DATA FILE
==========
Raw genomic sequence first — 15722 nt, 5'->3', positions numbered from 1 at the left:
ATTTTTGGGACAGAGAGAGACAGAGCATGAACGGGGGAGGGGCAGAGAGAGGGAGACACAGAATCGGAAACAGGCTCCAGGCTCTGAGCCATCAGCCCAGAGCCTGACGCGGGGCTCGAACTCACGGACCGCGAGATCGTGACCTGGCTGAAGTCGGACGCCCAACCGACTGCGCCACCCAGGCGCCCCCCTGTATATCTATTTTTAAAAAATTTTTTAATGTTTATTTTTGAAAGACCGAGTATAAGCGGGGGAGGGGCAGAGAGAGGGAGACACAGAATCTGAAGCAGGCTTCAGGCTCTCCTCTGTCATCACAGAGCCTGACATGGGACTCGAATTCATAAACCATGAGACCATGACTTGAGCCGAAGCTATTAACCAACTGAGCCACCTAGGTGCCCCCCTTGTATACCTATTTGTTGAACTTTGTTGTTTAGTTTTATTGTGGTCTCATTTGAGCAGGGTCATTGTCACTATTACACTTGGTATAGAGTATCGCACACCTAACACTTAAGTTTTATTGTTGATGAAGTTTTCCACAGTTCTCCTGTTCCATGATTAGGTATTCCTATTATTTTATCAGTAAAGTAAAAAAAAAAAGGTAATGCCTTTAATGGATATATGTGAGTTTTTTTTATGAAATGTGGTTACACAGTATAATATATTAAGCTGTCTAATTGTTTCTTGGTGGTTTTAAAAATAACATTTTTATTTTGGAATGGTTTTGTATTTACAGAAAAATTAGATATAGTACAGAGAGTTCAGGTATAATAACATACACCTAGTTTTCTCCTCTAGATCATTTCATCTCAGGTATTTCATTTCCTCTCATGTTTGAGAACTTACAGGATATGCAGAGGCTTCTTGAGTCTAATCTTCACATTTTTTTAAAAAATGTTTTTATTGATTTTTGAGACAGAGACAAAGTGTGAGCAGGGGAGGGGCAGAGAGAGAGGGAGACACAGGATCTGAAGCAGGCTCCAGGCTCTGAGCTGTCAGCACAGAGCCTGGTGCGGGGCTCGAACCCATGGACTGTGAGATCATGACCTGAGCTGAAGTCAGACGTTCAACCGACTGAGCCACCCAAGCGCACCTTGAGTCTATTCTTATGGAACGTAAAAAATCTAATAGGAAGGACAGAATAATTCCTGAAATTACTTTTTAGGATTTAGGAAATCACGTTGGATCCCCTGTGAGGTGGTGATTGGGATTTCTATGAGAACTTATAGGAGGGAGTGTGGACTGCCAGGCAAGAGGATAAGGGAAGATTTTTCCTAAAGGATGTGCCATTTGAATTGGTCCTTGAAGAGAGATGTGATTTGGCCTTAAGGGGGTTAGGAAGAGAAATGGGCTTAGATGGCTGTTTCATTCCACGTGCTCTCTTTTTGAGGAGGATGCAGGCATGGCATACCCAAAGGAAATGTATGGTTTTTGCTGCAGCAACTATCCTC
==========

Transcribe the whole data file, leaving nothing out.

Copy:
Raw genomic sequence first — 15722 nt, 5'->3', positions numbered from 1 at the left:
ATTTTTGGGACAGAGAGAGACAGAGCATGAACGGGGGAGGGGCAGAGAGAGGGAGACACAGAATCGGAAACAGGCTCCAGGCTCTGAGCCATCAGCCCAGAGCCTGACGCGGGGCTCGAACTCACGGACCGCGAGATCGTGACCTGGCTGAAGTCGGACGCCCAACCGACTGCGCCACCCAGGCGCCCCCCTGTATATCTATTTTTAAAAAATTTTTTAATGTTTATTTTTGAAAGACCGAGTATAAGCGGGGGAGGGGCAGAGAGAGGGAGACACAGAATCTGAAGCAGGCTTCAGGCTCTCCTCTGTCATCACAGAGCCTGACATGGGACTCGAATTCATAAACCATGAGACCATGACTTGAGCCGAAGCTATTAACCAACTGAGCCACCTAGGTGCCCCCCTTGTATACCTATTTGTTGAACTTTGTTGTTTAGTTTTATTGTGGTCTCATTTGAGCAGGGTCATTGTCACTATTACACTTGGTATAGAGTATCGCACACCTAACACTTAAGTTTTATTGTTGATGAAGTTTTCCACAGTTCTCCTGTTCCATGATTAGGTATTCCTATTATTTTATCAGTAAAGTAAAAAAAAAAAGGTAATGCCTTTAATGGATATATGTGAGTTTTTTTTATGAAATGTGGTTACACAGTATAATATATTAAGCTGTCTAATTGTTTCTTGGTGGTTTTAAAAATAACATTTTTATTTTGGAATGGTTTTGTATTTACAGAAAAATTAGATATAGTACAGAGAGTTCAGGTATAATAACATACACCTAGTTTTCTCCTCTAGATCATTTCATCTCAGGTATTTCATTTCCTCTCATGTTTGAGAACTTACAGGATATGCAGAGGCTTCTTGAGTCTAATCTTCACATTTTTTTAAAAAATGTTTTTATTGATTTTTGAGACAGAGACAAAGTGTGAGCAGGGGAGGGGCAGAGAGAGAGGGAGACACAGGATCTGAAGCAGGCTCCAGGCTCTGAGCTGTCAGCACAGAGCCTGGTGCGGGGCTCGAACCCATGGACTGTGAGATCATGACCTGAGCTGAAGTCAGACGTTCAACCGACTGAGCCACCCAAGCGCACCTTGAGTCTATTCTTATGGAACGTAAAAAATCTAATAGGAAGGACAGAATAATTCCTGAAATTACTTTTTAGGATTTAGGAAATCACGTTGGATCCCCTGTGAGGTGGTGATTGGGATTTCTATGAGAACTTATAGGAGGGAGTGTGGACTGCCAGGCAAGAGGATAAGGGAAGATTTTTCCTAAAGGATGTGCCATTTGAATTGGTCCTTGAAGAGAGATGTGATTTGGCCTTAAGGGGGTTAGGAAGAGAAATGGGCTTAGATGGCTGTTTCATTCCACGTGCTCTCTTTTTGAGGAGGATGCAGGCATGGCATACCCAAAGGAAATGTATGGTTTTTGCTGCAGCAACTATCCTC